Firms are especially vulnerable in their first years of activity. It is practically common knowledge that most bankruptcies occur in the firms’ early years.
External financing is an important ally of firm survival and growth, and can be obtained through traditional sources (e.g., bank loans), but also through private investors. These decide to take part in the enterprise by providing initial funding to later have a share of profits. Venture capitalists and business angels, as they are called in the corporate finance literature, are key players for financing early stage ventures. The reason is that they provide an increasingly popular funding source jointly with a set of (many times unobserved) skills, thus supporting economic growth.
A problem stands on the way of the entrepreneur, though: attracting outside investors is a complicated task, mostly because information (such as financial statements or projections) regarding entrepreneurial firms is scarce, which makes the risk associated with the enterprise difficult to assess. Reducing this “opaqueness” could help new projects to successfully raise funds: reliable financial information on entrepreneurial firms would let private investments flow more easily to those who seek them.
In their BSE Working Paper (No. 941), “Information Asymmetry Reduction in Opaque Contexts: Evidence From Debt and Outside Equity Financing in Early Stage Firms,” Mircea Epure and Martí Guasch investigate how firm debt at early stages is associated with the level of funding obtained from private investors and later performance (as of future revenues or profitability).
In particular, the authors are interested in analyzing whether a firm with higher levels of debt is more or less capable of attracting private funds. On the one hand, high debt could signal a higher bankruptcy probability and therefore private investors would steer away from the firm. On the other hand, however, having successfully obtained debt, would signal that the firm’s characteristics and business projections were analyzed and approved by creditors, reducing the asymmetric information between the firm and potential investors.
Moreover, having debt with specialized creditors such as banks could imply that the firm has a set relation with financial institutions, and thus could potentially benefit from higher buffers through credit lines or longer grace periods, among others. This second line of reasoning can provide a reliable way to reduce the informational asymmetries and risk faced by private investors.
Using data on newly founded companies in the United States from the Kauffman Firm Survey, the authors find that the positive effect prevails, and indeed firms with higher levels of debt—in particular, business debt—successfully obtain more outside equity relative to firms with lower debt levels at their early stages.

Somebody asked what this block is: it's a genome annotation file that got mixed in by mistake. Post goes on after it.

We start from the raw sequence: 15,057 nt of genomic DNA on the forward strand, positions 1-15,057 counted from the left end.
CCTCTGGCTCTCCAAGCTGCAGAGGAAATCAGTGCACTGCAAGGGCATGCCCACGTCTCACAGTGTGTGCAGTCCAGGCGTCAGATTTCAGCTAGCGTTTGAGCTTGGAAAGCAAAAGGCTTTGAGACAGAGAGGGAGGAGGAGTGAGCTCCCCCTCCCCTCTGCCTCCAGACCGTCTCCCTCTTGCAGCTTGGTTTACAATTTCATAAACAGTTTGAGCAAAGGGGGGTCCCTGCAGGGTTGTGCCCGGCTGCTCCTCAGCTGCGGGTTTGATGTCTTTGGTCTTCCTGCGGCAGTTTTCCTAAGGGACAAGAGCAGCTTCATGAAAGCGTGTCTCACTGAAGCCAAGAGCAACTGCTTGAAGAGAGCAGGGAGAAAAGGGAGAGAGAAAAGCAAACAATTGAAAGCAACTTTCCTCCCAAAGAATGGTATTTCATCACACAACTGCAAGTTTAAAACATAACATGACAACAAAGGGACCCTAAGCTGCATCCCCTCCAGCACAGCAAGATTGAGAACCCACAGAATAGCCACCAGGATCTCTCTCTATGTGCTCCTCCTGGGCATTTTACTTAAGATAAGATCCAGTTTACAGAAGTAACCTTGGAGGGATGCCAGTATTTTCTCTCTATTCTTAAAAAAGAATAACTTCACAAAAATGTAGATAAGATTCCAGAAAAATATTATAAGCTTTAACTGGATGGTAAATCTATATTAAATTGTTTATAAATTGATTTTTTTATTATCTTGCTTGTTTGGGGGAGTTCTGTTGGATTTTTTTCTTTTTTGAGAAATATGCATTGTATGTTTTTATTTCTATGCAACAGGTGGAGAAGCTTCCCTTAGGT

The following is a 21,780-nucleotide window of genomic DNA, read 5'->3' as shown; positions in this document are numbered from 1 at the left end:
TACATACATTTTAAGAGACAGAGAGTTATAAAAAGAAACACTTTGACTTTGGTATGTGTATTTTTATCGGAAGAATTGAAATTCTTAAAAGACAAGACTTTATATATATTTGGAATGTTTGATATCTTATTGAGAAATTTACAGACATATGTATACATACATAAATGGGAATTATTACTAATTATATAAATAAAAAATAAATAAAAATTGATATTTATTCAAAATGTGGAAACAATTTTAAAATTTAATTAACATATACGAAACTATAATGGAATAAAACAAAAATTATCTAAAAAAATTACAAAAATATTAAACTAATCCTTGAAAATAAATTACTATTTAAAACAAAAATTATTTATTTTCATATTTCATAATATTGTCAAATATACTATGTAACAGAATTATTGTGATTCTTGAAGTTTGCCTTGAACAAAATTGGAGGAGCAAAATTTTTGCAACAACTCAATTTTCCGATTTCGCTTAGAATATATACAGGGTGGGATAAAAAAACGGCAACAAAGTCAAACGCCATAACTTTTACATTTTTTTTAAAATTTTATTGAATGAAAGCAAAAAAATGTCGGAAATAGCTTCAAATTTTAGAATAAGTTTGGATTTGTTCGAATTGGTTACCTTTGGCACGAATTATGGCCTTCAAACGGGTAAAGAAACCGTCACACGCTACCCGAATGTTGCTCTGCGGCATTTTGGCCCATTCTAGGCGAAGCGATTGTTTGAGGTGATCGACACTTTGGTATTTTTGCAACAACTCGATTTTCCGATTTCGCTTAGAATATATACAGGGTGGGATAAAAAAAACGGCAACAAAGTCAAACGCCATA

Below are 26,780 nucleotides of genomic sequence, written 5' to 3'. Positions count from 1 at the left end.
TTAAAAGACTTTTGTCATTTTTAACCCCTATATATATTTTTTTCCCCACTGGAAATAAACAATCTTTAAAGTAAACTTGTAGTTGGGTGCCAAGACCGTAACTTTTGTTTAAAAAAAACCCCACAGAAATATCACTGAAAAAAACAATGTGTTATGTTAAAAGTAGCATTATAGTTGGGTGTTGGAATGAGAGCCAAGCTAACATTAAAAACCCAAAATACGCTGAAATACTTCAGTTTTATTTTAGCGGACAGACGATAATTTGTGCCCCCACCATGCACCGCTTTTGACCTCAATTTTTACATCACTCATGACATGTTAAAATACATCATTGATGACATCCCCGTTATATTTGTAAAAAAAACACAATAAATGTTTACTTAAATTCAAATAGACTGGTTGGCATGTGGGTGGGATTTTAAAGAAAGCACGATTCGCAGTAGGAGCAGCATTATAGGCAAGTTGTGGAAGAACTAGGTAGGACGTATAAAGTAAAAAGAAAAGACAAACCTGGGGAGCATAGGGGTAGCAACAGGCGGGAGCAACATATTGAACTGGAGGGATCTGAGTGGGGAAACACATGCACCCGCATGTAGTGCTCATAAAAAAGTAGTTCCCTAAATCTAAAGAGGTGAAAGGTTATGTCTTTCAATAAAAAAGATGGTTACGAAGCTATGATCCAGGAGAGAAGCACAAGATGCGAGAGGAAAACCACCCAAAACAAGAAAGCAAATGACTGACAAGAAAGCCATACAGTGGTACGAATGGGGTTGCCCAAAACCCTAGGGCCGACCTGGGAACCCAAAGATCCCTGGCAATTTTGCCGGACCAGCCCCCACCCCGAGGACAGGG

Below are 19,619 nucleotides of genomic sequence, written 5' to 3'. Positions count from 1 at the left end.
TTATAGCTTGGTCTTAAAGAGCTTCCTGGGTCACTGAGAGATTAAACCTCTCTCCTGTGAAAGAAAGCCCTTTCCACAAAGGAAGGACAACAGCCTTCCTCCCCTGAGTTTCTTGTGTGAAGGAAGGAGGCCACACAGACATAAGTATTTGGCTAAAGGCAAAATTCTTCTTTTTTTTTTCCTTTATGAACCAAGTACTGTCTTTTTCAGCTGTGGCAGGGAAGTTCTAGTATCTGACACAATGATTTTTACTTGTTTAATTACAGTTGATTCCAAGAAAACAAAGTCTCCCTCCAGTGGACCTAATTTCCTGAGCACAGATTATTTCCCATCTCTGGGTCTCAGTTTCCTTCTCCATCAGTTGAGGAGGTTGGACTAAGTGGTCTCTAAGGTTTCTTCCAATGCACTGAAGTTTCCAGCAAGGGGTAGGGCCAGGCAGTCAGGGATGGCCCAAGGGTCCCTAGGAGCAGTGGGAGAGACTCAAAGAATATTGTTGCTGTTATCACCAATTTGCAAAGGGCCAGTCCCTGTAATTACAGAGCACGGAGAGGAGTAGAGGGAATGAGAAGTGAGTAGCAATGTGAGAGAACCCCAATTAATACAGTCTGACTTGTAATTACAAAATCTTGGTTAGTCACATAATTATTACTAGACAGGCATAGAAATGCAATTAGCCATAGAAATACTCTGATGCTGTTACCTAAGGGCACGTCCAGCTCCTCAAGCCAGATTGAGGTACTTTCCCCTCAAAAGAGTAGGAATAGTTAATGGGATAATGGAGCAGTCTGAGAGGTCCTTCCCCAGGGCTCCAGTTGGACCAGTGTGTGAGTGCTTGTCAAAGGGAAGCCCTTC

The relevance of their study is twofold:
- First, it investigates the potential mechanisms underlying the relation between debt and outside equity—e.g., how debt is used, cash, firm-bank relationship—especially in times of financial distress.
- Second, by looking at representative data on US firms that span eight years after their foundation, their study goes beyond the usual focus on the financial performance of start-ups of a certain age and avoids various potentially misleading conclusions on firm success.
Importantly, the authors address a key issue on start-up behavior by attempting to distinguish between firms that do not seek private funds (e.g., to avoid external interference in managerial decisions) and firms that unsuccessfully seek them. By correcting sample challenges with suitable statistical identification strategies, the authors obtain reliable conclusions.
The main message is clear: start-ups with more debt at early stages manage to obtain more funding from private investors. However, the key insight comes from probing into the different types of debt: it is business debt (as opposed to personal debt) that drives the positive overall relationship with outside equity.
Specialized creditors generally give business debt after assessing the firm and project characteristics, and thus it makes sense for private investors to interpret it as a credible signal. This would not be the case for personal debt. Figure 1 shows—in terms of yearly outside equity injections—that indeed there is not much difference between high/low personal debt start-ups (left figure), whereas start-ups with high business debt receive significantly more outside equity, especially in years of economic distress as 2008 and 2010 (right figure).
In addition, the authors argue that not only the existence of debt reduces the information-related risk investors face, but also its use is of crucial importance.
In particular, new ventures with higher levels of debt have significantly higher levels of cash and inventories in their asset composition compared to lower debt ones. These balance sheet concepts may well be some of the information transmission channels from which investors could benefit when selecting projects.
A complementary mechanism could be the relationship that the firm establishes with financial institutions: proximity to the bank can explain debt levels, and further helps to identify the positive relationship between business debt and outside equity.
In conclusion, Epure and Guasch fill a gap in the entrepreneurial finance literature by identifying the possible mechanisms underneath investors’ assessments of the start-ups’ future potential. Recalling that new firms are an important engine of economic growth, identifying a possible mechanism to enhance firms’ performance is of interest to any policy maker, making this research very relevant also for public policy applications.